Synthesis and magnetic properties of single-crystalline Na2-xMn8O16 nanorods.

Lan C, Gong J, Liu S, Yang S - Nanoscale Res Lett (2011)

Magnetization as a function of magnetic field at 5 K for Na2-xMn8O16 nanorods. (a) after ZFC process; (b) after FC process with an applied magnetic field of 5 T. The inset in the lower right corner of (a) and (b) shows the magnified part of the corresponding loop in the low field ranges. The inset in the upper left corner of (b) shows the high field irreversibility of magnetization on the right-hand side.
© Copyright Policy - open-access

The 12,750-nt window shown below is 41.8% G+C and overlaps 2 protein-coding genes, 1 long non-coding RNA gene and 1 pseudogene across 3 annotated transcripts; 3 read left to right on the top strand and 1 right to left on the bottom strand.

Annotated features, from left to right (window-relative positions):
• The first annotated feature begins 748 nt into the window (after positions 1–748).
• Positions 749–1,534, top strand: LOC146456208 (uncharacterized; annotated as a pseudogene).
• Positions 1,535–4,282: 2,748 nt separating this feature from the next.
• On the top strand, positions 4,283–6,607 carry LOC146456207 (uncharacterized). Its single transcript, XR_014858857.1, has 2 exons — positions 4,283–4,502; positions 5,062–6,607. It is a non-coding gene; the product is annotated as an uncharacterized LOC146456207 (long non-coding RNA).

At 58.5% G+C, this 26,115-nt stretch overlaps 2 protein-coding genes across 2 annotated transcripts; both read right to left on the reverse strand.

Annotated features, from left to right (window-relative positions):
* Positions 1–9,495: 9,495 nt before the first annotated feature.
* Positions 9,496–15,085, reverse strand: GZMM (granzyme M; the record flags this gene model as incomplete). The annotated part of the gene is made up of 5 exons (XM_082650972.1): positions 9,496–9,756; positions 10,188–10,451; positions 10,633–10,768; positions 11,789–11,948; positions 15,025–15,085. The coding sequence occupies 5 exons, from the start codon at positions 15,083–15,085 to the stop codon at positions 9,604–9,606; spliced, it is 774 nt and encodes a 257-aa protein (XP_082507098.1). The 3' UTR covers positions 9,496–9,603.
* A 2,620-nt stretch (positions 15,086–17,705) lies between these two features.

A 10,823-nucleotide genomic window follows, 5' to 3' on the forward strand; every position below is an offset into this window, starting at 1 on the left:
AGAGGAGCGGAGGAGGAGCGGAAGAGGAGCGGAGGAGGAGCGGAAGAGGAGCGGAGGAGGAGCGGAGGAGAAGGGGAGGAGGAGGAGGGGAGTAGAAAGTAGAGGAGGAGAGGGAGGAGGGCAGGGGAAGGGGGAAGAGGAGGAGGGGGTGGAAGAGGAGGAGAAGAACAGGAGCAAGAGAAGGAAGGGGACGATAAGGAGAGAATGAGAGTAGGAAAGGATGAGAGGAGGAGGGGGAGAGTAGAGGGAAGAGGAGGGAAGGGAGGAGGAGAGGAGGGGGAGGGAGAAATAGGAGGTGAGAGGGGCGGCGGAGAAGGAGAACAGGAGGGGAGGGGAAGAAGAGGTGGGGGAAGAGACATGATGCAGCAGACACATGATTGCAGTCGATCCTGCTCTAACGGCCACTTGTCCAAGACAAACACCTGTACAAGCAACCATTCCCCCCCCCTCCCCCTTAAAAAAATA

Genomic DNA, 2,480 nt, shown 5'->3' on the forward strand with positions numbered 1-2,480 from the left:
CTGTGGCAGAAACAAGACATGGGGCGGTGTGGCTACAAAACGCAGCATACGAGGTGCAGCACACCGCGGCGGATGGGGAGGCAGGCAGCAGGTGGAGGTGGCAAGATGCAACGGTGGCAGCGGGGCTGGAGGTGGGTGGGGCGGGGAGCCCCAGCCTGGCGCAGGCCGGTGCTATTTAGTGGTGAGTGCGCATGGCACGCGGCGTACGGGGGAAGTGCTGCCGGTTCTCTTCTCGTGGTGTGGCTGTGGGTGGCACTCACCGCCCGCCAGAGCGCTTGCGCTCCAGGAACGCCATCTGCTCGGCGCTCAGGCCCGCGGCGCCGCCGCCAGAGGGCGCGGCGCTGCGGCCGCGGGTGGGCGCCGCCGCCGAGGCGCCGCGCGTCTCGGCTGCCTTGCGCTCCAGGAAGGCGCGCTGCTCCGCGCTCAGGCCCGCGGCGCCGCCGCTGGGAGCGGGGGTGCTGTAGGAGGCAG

Related In: Results  -  Collection

License
Show All Figures
getmorefigures.php?uid=PMC3211180&req=5

Figure 4: Magnetization as a function of magnetic field at 5 K for Na2-xMn8O16 nanorods. (a) after ZFC process; (b) after FC process with an applied magnetic field of 5 T. The inset in the lower right corner of (a) and (b) shows the magnified part of the corresponding loop in the low field ranges. The inset in the upper left corner of (b) shows the high field irreversibility of magnetization on the right-hand side.